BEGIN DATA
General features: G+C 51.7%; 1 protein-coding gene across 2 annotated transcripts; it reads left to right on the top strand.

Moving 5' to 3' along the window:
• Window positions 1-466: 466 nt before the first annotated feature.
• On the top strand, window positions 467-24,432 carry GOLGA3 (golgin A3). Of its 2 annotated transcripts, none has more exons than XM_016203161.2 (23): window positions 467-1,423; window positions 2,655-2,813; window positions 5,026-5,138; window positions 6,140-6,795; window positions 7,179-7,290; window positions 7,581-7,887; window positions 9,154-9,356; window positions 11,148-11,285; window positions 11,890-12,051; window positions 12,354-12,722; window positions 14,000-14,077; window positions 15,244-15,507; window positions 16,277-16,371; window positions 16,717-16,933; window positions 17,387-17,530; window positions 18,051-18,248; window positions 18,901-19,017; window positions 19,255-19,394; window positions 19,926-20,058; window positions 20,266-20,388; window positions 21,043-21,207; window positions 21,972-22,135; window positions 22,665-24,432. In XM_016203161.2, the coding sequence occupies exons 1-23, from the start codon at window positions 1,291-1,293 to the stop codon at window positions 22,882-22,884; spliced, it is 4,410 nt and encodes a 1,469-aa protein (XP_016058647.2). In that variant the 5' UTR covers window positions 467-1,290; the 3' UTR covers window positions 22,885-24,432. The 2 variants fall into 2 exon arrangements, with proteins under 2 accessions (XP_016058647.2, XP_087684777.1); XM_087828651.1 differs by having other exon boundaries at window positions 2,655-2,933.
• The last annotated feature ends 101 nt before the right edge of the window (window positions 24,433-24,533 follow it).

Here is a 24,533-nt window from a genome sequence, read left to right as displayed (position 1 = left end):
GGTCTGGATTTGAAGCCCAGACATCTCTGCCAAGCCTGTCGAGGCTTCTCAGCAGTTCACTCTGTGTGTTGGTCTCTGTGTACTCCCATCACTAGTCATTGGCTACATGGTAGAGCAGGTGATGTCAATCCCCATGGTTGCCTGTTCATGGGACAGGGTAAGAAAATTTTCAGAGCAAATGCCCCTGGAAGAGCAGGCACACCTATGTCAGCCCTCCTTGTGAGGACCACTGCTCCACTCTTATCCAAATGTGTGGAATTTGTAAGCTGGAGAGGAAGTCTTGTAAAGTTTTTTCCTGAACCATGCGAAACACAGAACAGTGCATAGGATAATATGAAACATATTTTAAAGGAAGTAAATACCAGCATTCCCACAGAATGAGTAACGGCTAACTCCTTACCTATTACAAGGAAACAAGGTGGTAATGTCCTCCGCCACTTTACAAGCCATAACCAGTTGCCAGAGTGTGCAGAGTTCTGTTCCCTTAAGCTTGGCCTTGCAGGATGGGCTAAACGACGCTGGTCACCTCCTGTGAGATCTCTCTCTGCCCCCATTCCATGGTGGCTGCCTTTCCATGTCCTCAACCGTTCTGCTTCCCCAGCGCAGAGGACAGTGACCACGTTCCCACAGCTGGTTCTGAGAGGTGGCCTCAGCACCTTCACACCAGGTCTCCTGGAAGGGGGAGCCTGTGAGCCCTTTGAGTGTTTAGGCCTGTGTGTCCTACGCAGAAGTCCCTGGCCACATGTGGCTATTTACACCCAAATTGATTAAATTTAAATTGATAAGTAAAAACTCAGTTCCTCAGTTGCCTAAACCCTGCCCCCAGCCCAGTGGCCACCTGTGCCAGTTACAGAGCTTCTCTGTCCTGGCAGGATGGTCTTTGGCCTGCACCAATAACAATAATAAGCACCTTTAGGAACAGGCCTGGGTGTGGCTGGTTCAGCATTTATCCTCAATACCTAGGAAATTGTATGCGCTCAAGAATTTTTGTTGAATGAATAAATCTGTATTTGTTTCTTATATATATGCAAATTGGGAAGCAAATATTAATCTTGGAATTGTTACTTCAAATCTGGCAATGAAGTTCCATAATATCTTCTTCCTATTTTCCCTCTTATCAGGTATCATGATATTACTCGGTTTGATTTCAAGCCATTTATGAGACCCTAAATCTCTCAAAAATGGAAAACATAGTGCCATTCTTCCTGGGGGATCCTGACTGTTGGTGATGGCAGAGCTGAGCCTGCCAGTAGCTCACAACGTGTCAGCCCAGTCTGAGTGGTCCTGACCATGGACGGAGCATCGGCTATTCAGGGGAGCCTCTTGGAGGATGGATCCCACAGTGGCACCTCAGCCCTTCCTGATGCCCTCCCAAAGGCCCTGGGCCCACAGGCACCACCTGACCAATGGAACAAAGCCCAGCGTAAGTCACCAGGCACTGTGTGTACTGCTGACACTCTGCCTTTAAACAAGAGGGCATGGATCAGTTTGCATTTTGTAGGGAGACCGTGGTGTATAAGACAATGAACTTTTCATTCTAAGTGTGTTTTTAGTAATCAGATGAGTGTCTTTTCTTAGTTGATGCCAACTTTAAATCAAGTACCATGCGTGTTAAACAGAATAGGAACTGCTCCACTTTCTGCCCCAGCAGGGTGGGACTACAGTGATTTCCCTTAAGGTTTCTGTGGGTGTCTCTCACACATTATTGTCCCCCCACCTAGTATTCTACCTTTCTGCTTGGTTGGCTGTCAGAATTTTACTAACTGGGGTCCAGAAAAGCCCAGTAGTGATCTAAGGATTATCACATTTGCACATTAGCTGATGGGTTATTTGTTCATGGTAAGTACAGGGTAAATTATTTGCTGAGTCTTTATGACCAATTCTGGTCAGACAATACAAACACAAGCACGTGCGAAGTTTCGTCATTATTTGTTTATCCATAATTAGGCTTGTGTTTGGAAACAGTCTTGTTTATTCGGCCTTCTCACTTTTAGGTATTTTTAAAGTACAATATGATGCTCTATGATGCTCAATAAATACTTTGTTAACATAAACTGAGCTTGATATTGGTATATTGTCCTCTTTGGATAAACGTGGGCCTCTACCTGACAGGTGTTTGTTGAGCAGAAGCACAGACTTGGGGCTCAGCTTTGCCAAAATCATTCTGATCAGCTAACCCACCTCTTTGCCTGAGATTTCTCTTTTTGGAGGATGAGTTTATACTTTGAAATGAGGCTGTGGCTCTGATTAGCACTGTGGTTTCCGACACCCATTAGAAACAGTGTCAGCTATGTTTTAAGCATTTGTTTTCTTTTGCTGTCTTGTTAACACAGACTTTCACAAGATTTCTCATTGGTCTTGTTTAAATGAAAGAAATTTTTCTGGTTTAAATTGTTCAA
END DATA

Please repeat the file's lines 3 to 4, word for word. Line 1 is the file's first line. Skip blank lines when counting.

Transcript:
• Window positions 1-466: 466 nt before the first annotated feature.
• On the top strand, window positions 467-24,432 carry GOLGA3 (golgin A3). Of its 2 annotated transcripts, none has more exons than XM_016203161.2 (23): window positions 467-1,423; window positions 2,655-2,813; window positions 5,026-5,138; window positions 6,140-6,795; window positions 7,179-7,290; window positions 7,581-7,887; window positions 9,154-9,356; window positions 11,148-11,285; window positions 11,890-12,051; window positions 12,354-12,722; window positions 14,000-14,077; window positions 15,244-15,507; window positions 16,277-16,371; window positions 16,717-16,933; window positions 17,387-17,530; window positions 18,051-18,248; window positions 18,901-19,017; window positions 19,255-19,394; window positions 19,926-20,058; window positions 20,266-20,388; window positions 21,043-21,207; window positions 21,972-22,135; window positions 22,665-24,432. In XM_016203161.2, the coding sequence occupies exons 1-23, from the start codon at window positions 1,291-1,293 to the stop codon at window positions 22,882-22,884; spliced, it is 4,410 nt and encodes a 1,469-aa protein (XP_016058647.2). In that variant the 5' UTR covers window positions 467-1,290; the 3' UTR covers window positions 22,885-24,432. The 2 variants fall into 2 exon arrangements, with proteins under 2 accessions (XP_016058647.2, XP_087684777.1); XM_087828651.1 differs by having other exon boundaries at window positions 2,655-2,933.